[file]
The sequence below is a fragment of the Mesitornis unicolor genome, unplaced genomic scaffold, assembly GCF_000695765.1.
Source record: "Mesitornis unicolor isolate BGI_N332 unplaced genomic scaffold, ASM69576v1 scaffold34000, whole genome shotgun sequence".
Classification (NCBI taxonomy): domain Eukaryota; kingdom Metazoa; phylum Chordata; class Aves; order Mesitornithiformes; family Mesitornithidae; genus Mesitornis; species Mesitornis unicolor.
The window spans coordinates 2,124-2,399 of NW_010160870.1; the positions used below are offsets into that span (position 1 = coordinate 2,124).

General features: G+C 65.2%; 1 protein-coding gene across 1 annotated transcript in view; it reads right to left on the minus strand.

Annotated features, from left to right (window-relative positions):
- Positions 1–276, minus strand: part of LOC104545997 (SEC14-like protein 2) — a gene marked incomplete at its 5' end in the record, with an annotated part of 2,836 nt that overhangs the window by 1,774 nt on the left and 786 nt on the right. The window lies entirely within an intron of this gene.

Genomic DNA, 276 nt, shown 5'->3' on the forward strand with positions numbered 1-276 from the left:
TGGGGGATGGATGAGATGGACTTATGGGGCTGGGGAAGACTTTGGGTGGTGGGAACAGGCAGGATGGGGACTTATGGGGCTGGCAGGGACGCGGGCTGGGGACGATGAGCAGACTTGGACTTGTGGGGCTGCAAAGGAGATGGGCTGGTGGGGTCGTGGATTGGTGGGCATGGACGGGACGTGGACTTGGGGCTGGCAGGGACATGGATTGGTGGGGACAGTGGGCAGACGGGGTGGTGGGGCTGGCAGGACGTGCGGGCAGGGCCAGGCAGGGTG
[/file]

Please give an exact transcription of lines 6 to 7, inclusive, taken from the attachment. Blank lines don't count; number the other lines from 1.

Annotated features, from left to right (window-relative positions):
- Positions 1–276, minus strand: part of LOC104545997 (SEC14-like protein 2) — a gene marked incomplete at its 5' end in the record, with an annotated part of 2,836 nt that overhangs the window by 1,774 nt on the left and 786 nt on the right. The window lies entirely within an intron of this gene.